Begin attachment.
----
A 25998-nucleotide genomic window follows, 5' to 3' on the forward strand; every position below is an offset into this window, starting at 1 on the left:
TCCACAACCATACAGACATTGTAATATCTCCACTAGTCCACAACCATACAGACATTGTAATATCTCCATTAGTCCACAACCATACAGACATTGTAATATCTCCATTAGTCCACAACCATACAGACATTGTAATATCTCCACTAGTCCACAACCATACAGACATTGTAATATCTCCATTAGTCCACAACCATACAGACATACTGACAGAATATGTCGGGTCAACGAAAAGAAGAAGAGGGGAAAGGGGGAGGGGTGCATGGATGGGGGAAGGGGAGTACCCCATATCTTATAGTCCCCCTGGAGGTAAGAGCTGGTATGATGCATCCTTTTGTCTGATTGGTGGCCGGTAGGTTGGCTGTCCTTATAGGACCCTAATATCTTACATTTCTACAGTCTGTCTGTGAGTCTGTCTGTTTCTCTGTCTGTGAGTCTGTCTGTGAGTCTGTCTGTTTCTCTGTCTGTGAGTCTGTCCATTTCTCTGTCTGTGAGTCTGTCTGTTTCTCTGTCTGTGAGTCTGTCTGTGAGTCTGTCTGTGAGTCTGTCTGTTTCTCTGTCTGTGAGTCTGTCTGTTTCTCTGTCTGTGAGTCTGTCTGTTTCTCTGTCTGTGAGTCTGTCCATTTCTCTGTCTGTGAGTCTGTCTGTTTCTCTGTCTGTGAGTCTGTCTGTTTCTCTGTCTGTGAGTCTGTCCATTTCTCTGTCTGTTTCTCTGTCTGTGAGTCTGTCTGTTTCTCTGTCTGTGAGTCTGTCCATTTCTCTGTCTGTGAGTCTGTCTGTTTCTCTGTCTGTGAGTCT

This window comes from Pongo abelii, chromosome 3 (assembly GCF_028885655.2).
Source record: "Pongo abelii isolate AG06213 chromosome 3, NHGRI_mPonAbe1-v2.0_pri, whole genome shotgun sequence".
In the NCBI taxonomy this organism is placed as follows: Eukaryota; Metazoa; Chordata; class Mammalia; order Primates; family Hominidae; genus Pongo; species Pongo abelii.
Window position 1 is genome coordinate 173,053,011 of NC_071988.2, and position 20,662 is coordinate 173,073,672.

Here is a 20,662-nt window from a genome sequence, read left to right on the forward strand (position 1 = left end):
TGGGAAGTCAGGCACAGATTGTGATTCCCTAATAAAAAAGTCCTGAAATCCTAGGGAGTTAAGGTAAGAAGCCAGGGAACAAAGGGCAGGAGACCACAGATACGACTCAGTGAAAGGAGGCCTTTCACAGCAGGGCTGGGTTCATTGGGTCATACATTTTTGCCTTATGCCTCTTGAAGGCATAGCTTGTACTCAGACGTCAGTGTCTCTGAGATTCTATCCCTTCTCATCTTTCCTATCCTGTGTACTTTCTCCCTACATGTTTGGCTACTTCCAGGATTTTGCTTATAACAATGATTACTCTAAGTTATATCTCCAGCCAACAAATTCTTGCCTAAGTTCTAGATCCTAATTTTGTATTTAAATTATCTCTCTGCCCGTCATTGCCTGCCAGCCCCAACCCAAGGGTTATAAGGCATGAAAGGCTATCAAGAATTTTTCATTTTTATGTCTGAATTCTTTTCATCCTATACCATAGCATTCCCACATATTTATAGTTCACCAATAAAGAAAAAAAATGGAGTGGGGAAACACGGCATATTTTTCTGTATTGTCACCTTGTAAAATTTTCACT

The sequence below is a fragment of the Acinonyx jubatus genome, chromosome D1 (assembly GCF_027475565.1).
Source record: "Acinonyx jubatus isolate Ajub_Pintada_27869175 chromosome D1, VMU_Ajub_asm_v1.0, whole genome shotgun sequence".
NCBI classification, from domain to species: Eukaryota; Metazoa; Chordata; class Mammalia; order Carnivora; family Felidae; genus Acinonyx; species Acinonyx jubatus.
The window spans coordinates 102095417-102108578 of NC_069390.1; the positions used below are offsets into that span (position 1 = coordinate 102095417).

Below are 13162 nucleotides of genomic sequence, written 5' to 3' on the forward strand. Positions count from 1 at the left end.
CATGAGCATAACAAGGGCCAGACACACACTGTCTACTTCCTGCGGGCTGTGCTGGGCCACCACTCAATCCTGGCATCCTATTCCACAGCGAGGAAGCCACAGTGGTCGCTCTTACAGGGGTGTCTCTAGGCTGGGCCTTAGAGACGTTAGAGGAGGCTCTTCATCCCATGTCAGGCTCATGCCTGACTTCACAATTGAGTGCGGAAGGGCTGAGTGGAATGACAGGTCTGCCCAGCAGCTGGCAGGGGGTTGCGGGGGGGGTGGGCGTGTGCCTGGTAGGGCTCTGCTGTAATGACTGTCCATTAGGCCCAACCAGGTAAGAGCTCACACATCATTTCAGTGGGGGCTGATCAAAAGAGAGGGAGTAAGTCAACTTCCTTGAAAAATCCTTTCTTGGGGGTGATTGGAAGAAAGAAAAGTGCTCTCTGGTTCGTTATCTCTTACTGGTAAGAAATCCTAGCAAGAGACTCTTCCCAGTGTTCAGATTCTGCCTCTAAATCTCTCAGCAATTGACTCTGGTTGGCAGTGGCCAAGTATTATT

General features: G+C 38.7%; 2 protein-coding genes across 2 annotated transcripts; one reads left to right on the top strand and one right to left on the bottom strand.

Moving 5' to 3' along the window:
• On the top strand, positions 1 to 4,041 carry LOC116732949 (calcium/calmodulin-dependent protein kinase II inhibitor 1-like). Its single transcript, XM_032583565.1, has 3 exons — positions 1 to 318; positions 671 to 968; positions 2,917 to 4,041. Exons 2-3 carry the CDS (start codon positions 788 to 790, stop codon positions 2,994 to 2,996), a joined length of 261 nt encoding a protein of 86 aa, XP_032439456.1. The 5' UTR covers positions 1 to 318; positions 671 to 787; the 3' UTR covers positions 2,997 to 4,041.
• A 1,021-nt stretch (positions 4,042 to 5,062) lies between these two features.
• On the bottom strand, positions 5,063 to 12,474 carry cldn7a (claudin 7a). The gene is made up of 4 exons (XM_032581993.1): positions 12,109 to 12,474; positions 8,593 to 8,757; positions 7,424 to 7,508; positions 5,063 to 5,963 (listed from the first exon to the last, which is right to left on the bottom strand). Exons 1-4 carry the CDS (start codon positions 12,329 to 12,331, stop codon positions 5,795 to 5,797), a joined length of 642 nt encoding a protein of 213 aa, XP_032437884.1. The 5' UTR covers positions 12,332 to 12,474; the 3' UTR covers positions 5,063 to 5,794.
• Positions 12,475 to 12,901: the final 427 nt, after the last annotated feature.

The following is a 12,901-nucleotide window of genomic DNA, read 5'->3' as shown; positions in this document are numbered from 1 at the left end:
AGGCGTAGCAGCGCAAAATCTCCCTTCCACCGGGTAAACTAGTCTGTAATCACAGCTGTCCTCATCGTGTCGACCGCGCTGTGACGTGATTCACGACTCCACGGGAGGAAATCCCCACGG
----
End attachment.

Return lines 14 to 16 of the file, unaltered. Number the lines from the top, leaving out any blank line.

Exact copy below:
CATGAGCATAACAAGGGCCAGACACACACTGTCTACTTCCTGCGGGCTGTGCTGGGCCACCACTCAATCCTGGCATCCTATTCCACAGCGAGGAAGCCACAGTGGTCGCTCTTACAGGGGTGTCTCTAGGCTGGGCCTTAGAGACGTTAGAGGAGGCTCTTCATCCCATGTCAGGCTCATGCCTGACTTCACAATTGAGTGCGGAAGGGCTGAGTGGAATGACAGGTCTGCCCAGCAGCTGGCAGGGGGTTGCGGGGGGGGTGGGCGTGTGCCTGGTAGGGCTCTGCTGTAATGACTGTCCATTAGGCCCAACCAGGTAAGAGCTCACACATCATTTCAGTGGGGGCTGATCAAAAGAGAGGGAGTAAGTCAACTTCCTTGAAAAATCCTTTCTTGGGGGTGATTGGAAGAAAGAAAAGTGCTCTCTGGTTCGTTATCTCTTACTGGTAAGAAATCCTAGCAAGAGACTCTTCCCAGTGTTCAGATTCTGCCTCTAAATCTCTCAGCAATTGACTCTGGTTGGCAGTGGCCAAGTATTATT

General features: G+C 38.7%; 2 protein-coding genes across 2 annotated transcripts; one reads left to right on the top strand and one right to left on the bottom strand.

Moving 5' to 3' along the window: